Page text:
The Templar Pirates
By Ernesto Frer
Paperback: 178 pages
Publisher: Destiny Books
Reviewed By Stephen Dafoe
If ever a book resembled a Wikipedia entry, this one is it. Actually that isn't a fair assessment for two reasons.
First, when one sees one subject linked to another on Wikipedia, it does not mean the author is trying to make a connection where one does not exist. However, in The Templar Pirates we jump from the Romans to the Vikings to the Templars and on to the Pirates with the only links between the subjects being the author's own unsubstantiated theories. I realize that the "alternative historian" trade relies on converting possibility to fact from one chapter to the next, but at least the majority of them are clever about it.
Second, if this were a Wikipedia entry, someone would come along at some point and expunge the inaccuracies in an attempt to "clean up" the article. However, in the Templar Pirates we are left with proof positive that there was no fact checker of technical editor employed on this project.
As such, we learn the following about the Templars:
1 That Bernard of Clairvaux was one of the most fascinating and obscure characters of the Christian hagiography.
Indeed, Bernard of Clairvaux was so obscure that he reformed the Cistercian Order, was instrumental in securing papal support for the Templars, preached the Second Crusade, wrote numerous sermons and was canonized within two decades of his death in 1153.
2. The Templars were sceptical regarding the Third Crusade and steered away from the campaign favoured by Pope Urban III, which aggravated their differences with the Vatican.
In the parlance of the Internet generation, one can only respond to such inaccuracies with the acronym WTF? The Templars were involved throughout the Third Crusade, but their most noted participation was during the Battle of Arsuf in 1191.
But none of this has anything to do with the theme of the book - how the Templars became pirates. After enduring inaccuracy after inaccuracy we learn that:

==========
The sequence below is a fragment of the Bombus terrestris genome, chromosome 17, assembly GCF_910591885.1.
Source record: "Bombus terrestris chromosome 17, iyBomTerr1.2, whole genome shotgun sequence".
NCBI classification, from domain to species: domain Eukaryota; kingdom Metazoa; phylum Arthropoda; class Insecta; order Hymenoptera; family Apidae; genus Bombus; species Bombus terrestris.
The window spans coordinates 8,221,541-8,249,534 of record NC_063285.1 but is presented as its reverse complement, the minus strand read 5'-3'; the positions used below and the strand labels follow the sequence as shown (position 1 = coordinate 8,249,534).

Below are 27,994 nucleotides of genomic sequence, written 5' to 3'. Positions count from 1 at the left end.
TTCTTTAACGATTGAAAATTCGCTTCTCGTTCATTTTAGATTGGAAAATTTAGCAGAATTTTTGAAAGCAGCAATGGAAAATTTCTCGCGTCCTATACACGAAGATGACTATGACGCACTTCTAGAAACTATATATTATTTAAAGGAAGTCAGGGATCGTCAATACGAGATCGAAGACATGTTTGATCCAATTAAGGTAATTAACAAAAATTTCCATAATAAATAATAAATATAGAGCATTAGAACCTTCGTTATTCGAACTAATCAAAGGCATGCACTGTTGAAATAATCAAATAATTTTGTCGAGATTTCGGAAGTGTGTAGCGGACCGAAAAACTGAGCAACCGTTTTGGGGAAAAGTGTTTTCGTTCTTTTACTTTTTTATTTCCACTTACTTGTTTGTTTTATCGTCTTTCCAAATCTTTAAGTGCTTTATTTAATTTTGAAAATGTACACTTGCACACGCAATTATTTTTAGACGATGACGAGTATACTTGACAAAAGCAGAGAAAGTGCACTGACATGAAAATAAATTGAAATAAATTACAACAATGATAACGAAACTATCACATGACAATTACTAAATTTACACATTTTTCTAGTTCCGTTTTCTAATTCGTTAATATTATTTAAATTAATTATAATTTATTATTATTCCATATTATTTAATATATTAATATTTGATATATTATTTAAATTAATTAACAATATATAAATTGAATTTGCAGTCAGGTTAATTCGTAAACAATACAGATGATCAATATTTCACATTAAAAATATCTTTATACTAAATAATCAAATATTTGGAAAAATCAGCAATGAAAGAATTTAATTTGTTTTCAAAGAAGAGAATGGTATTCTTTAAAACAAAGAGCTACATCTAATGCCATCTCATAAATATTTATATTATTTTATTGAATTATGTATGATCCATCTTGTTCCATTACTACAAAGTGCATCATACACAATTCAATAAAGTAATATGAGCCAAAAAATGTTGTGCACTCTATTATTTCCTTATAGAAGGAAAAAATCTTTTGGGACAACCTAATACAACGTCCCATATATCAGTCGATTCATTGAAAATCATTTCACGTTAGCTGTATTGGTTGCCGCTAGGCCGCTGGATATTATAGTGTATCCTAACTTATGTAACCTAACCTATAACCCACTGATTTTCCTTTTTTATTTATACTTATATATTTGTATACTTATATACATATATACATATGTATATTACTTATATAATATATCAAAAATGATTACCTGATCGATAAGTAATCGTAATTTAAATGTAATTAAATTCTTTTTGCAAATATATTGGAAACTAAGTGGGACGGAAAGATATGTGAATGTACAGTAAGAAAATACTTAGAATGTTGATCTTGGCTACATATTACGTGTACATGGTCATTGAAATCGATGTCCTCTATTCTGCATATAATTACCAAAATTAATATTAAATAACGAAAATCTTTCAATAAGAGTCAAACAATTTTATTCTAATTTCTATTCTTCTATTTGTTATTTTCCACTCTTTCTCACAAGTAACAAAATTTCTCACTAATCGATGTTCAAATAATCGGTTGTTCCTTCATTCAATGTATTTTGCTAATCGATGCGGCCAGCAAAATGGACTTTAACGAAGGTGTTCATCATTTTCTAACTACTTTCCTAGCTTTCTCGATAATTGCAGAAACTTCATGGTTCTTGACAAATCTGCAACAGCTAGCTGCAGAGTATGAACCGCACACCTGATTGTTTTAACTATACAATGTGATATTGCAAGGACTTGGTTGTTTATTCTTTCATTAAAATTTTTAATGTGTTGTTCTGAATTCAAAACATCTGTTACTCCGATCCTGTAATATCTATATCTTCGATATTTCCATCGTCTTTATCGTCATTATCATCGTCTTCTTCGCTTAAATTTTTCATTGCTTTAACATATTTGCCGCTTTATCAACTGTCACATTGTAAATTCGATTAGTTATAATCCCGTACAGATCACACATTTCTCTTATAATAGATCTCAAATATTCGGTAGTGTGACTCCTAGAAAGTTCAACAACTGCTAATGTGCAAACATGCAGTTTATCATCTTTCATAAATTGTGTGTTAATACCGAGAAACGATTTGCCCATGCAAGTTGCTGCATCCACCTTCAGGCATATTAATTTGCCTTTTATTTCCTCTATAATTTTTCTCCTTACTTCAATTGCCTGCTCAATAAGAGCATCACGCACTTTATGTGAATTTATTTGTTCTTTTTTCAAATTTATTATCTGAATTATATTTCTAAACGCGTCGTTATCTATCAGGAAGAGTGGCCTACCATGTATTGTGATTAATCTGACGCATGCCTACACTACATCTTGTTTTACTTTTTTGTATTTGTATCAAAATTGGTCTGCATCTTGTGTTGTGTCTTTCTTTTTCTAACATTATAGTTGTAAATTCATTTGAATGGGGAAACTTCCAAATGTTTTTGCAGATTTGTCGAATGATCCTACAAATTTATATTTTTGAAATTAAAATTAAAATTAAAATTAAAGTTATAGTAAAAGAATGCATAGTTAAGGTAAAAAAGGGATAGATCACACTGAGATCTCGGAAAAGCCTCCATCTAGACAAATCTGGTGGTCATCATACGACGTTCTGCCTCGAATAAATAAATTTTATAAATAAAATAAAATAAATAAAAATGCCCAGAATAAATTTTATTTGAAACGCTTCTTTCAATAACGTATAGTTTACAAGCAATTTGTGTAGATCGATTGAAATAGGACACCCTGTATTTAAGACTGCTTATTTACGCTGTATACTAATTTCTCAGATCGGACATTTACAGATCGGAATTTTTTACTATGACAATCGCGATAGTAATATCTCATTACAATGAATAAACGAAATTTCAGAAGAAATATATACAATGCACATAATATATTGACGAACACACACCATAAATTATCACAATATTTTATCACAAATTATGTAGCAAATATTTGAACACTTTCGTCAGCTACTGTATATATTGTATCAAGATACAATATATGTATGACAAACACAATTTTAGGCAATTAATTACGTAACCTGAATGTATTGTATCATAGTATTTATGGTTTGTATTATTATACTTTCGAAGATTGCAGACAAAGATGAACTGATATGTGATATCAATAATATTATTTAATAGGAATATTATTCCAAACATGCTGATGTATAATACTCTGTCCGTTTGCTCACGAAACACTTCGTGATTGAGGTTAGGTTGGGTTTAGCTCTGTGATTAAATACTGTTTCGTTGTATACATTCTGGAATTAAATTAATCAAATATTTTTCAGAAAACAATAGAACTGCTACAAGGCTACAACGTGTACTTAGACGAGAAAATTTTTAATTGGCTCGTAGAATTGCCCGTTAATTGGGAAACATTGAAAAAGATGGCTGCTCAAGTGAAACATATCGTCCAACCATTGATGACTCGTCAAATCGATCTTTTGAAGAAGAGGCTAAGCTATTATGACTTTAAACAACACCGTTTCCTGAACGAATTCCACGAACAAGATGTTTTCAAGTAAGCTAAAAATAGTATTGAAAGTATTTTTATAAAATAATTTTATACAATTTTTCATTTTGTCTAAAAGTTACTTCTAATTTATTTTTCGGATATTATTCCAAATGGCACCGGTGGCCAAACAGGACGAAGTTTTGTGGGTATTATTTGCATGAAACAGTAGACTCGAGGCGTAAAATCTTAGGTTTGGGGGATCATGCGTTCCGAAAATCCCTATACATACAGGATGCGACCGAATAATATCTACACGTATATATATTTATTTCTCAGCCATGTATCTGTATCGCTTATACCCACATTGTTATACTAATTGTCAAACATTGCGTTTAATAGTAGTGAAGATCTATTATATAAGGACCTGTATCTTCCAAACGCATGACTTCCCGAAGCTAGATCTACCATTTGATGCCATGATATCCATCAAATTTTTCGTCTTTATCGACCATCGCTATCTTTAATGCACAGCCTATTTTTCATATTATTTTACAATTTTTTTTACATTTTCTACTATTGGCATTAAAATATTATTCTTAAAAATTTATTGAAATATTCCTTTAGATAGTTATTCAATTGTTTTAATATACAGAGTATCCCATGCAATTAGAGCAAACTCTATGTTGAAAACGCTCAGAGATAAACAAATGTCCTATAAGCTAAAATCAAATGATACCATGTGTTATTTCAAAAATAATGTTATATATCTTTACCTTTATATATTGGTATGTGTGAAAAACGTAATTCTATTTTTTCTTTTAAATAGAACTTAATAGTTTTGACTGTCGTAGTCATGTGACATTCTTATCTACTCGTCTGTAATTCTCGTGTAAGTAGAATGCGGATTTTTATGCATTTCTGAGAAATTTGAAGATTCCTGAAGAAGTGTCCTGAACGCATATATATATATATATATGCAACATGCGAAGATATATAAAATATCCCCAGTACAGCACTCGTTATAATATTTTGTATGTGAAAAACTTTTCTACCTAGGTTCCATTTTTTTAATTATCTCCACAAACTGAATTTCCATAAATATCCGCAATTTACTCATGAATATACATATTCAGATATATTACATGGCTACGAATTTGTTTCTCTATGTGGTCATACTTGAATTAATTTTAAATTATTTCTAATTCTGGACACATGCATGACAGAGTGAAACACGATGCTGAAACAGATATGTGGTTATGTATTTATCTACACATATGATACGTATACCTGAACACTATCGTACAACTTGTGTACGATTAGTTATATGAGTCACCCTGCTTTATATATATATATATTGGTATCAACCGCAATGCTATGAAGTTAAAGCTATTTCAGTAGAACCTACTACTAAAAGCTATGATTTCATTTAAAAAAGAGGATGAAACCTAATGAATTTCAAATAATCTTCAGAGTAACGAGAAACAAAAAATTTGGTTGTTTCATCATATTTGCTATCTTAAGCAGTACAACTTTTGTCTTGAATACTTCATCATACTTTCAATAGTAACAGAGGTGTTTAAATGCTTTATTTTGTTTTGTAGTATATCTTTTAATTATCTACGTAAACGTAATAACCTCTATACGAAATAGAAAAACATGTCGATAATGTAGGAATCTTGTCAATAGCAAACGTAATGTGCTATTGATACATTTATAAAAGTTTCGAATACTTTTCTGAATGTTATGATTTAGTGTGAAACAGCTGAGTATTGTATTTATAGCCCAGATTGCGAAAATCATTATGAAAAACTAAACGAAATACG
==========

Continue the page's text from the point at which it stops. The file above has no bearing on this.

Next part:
3. The Templars possessed a large fleet of modern ships and although no one knows how many ships they had ALL SOURCES agree that it was large and powerful.
Well authentic Templar historians like Malcolm Barber and Helen Nicholson disagree although those who have read their work are unlikely to pick up Frer's book and visa versa.
But perhaps Frer's greatest ignorance of the history of the Templars lies in his claims about the arrest of Jacques de Molay, which are worthy of quoting in their entirety:
"The Last Grand Master, Jacques de Molay, remained a fugitive for four years until he was caught by the Holy Office, tortured with brutal sadism, and finally burned at the stake." P. 41
"Some sources hold that De Molay himself embarked [aboard the Templar fleet] that night, and that his capture four years later occurred while he was returning to accomplish a secret mission." P. 42
De Molay was of course arrested on October 13, 1307 and spent the remaining years of his life in prison, until his execution on March 18, 1314.
When the author gets so many fundamental facts about the Templars wrong, it is impossible to take his claims that the Templars became pirates to get back at the Catholic Church with any degree of seriousness. Ironically the one Templar who actually engaged in piracy, Roger de Flor, is not mentioned in the book.